In the Gospel reading from Matthew 5 Jesus tells us a story using the metaphors of salt and light. Salt is a common spice. One that does not do a whole lot on its own (in terms of taste) but it really helps to accentuate strong flavors of foods to which it is applied. Salt adds a little flavor, like we are called to add goodness and mercy and kindness to our world. Salt brings out the best in other foods, like we are called to bring out the best in our neighbors, supporting them, loving them, helping them see that they God’s beloved. Salt preserves, like we are called to preserve and keep the practice of faith fresh as long as possible.
You can see, Jesus was no fool, salt is a fantastic metaphor for discipleship! But wait… he doesn’t affirm the work of the disciples as if a good measure of salt has been applied to a bland recipe. No, Jesus says, “but if salt hast lost its taste, how can its saltiness be restored? It is no longer good for anything, but is thrown out and trampled underfoot.”
But then Jesus offers a new metaphor, light. And unlike the salt, the light is actually doing its work. The light of a hillside city shines brightly and is not concealed. The light stands out, like a beacon, guiding us in, illuminating the path, helping us to see. With the stark contrast of the salt that has lost its flavor and the light that cannot be hidden, Jesus is telling his disciples and the crowds that gather around him that if they want to follow him, they will stand out.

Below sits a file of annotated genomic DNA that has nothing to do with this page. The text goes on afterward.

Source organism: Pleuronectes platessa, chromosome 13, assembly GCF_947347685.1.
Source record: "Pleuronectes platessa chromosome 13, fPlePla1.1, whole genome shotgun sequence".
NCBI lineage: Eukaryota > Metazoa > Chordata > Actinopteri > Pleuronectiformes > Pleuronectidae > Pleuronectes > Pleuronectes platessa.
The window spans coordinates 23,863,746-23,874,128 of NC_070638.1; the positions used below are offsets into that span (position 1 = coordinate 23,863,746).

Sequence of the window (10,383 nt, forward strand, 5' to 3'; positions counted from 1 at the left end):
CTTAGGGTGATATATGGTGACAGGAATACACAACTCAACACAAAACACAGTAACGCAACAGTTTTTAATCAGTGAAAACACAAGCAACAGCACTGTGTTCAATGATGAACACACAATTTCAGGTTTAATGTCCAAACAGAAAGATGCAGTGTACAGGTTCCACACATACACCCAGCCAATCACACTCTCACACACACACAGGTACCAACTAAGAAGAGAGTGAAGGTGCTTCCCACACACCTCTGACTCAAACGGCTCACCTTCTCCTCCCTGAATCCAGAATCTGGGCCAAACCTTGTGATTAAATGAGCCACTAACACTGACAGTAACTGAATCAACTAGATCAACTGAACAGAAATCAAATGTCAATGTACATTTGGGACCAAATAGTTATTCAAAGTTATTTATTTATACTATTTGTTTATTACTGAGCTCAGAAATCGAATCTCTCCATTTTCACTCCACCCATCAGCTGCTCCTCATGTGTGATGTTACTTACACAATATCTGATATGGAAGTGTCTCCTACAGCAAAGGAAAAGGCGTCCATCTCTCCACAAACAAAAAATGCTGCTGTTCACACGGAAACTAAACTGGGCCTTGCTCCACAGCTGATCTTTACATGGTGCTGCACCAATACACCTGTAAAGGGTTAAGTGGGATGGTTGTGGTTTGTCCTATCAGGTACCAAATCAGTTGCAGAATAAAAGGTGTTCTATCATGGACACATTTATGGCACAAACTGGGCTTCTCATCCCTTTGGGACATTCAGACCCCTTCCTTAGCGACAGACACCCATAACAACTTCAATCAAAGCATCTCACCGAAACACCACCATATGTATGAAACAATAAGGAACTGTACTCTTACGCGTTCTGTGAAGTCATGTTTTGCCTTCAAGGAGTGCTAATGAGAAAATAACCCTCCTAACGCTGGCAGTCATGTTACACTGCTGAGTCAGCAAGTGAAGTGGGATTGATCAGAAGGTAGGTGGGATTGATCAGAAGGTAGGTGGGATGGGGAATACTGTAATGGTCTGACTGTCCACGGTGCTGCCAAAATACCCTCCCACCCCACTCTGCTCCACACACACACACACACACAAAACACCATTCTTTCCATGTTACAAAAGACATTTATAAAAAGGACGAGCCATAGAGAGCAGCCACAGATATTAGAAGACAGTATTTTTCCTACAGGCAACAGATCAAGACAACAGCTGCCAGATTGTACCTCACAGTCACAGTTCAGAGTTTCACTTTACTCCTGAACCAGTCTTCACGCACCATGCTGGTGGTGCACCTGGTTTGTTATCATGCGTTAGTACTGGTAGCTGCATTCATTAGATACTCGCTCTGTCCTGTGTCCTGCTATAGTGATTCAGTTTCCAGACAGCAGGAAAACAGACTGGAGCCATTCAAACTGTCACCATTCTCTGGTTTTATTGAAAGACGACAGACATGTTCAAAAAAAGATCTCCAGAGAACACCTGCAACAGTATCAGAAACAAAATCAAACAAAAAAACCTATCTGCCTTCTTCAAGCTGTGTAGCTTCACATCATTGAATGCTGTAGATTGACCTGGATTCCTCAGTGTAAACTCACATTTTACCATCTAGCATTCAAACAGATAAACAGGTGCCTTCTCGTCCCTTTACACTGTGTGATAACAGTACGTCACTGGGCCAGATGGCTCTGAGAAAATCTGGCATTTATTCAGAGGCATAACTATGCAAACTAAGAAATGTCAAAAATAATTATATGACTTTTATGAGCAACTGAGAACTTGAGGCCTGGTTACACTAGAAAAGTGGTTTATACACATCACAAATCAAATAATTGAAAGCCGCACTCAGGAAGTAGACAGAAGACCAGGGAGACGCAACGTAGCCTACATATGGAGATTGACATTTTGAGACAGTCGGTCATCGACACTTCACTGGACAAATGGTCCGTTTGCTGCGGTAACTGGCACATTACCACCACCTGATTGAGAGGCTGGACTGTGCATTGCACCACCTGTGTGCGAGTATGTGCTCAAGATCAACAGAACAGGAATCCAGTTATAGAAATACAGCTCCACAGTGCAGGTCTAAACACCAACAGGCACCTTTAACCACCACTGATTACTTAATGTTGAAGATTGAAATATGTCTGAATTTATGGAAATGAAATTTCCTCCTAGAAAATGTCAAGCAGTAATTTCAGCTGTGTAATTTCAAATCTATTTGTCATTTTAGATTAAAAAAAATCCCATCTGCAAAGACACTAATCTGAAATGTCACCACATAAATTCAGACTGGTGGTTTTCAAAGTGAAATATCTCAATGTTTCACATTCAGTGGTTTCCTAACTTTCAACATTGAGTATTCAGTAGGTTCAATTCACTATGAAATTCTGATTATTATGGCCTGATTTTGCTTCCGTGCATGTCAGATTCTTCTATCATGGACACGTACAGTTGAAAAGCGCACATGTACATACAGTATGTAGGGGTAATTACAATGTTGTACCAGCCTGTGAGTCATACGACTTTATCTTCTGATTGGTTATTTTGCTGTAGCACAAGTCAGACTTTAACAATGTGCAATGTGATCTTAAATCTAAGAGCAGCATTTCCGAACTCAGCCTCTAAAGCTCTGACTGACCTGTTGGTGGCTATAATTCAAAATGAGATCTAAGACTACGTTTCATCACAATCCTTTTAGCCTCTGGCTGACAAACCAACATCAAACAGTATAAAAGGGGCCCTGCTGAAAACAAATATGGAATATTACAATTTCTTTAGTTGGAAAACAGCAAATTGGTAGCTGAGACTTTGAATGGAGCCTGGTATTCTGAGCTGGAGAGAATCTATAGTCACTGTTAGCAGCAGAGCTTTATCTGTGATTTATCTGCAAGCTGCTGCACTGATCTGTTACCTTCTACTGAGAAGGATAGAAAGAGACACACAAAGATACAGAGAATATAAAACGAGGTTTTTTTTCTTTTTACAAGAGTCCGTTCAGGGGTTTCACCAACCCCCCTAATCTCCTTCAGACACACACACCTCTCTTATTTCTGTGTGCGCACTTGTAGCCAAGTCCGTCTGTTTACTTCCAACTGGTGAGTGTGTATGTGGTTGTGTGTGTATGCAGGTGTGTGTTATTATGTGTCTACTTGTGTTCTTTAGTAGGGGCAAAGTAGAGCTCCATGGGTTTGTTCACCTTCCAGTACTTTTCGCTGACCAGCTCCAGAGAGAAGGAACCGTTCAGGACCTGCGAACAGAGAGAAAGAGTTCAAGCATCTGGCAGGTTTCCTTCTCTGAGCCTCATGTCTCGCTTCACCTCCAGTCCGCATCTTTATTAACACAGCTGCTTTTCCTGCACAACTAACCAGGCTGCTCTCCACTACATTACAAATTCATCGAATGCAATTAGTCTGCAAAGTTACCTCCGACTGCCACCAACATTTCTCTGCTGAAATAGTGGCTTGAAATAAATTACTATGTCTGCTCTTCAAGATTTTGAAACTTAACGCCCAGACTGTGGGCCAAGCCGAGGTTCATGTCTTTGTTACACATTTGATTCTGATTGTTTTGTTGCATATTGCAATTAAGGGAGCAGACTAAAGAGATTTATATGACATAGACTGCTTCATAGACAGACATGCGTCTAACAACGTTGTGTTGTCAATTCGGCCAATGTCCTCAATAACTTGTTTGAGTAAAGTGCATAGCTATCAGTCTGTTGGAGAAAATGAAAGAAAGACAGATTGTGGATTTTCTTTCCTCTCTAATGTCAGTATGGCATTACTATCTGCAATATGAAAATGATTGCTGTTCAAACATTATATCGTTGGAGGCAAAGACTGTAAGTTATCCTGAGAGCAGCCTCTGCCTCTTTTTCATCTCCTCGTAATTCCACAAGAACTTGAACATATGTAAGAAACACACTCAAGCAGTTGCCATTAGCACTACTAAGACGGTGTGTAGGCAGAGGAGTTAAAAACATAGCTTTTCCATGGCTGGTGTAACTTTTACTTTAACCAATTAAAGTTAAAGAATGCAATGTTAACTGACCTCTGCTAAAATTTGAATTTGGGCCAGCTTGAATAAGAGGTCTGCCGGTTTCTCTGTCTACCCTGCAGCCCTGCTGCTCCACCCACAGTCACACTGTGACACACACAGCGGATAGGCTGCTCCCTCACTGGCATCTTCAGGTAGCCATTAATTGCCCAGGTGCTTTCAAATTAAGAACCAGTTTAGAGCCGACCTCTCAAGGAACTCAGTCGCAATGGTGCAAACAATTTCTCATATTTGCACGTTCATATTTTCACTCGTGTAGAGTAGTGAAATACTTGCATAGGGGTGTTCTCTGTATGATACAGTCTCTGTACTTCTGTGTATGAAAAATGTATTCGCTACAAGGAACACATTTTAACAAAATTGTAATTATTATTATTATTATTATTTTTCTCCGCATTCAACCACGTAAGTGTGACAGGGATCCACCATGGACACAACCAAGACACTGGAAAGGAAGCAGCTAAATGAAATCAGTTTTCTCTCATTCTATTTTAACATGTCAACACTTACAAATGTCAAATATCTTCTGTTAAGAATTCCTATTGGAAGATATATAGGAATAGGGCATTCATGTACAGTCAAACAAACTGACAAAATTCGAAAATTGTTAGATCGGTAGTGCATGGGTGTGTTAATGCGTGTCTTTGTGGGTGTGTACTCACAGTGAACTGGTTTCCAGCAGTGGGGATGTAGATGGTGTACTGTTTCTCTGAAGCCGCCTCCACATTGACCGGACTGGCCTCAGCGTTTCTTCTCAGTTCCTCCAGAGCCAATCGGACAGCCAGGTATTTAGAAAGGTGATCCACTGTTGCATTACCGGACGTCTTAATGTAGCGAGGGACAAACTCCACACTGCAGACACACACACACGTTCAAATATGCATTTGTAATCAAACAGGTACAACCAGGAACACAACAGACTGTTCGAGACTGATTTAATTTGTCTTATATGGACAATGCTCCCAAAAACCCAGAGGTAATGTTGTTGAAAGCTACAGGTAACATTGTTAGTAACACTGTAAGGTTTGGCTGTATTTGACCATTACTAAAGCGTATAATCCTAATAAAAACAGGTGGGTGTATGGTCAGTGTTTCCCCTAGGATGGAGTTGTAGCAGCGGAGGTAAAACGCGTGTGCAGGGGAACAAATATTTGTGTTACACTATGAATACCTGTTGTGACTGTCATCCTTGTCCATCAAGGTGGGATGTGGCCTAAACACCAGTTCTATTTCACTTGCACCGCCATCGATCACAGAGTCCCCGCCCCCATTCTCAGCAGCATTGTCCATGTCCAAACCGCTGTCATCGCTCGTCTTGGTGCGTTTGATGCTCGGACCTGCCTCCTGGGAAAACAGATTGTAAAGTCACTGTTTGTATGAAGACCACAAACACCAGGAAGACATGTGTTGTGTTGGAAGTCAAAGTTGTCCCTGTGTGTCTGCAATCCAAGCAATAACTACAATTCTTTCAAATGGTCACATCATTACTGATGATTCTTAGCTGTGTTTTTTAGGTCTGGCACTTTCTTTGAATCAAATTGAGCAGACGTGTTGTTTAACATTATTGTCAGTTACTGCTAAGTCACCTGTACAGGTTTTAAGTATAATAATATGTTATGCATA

In this church, when we baptize new believers, new followers of Jesus, we bless them as the emerge from the water with the words from this Gospel lesson. “You are the salt of the earth. You are the light of the world. Go now, and let your light shine.” In those words there is both a prophetic call and a holy promise. The promise is that God has given each and every one of us a special flavor, gifts all our own, and an ability to – like salt – to use those gifts to enhance the gifts of other around us, to preserve and grow faith in our neighbors, to bring out the very best in everyone we meet.
The question is, are we doing it?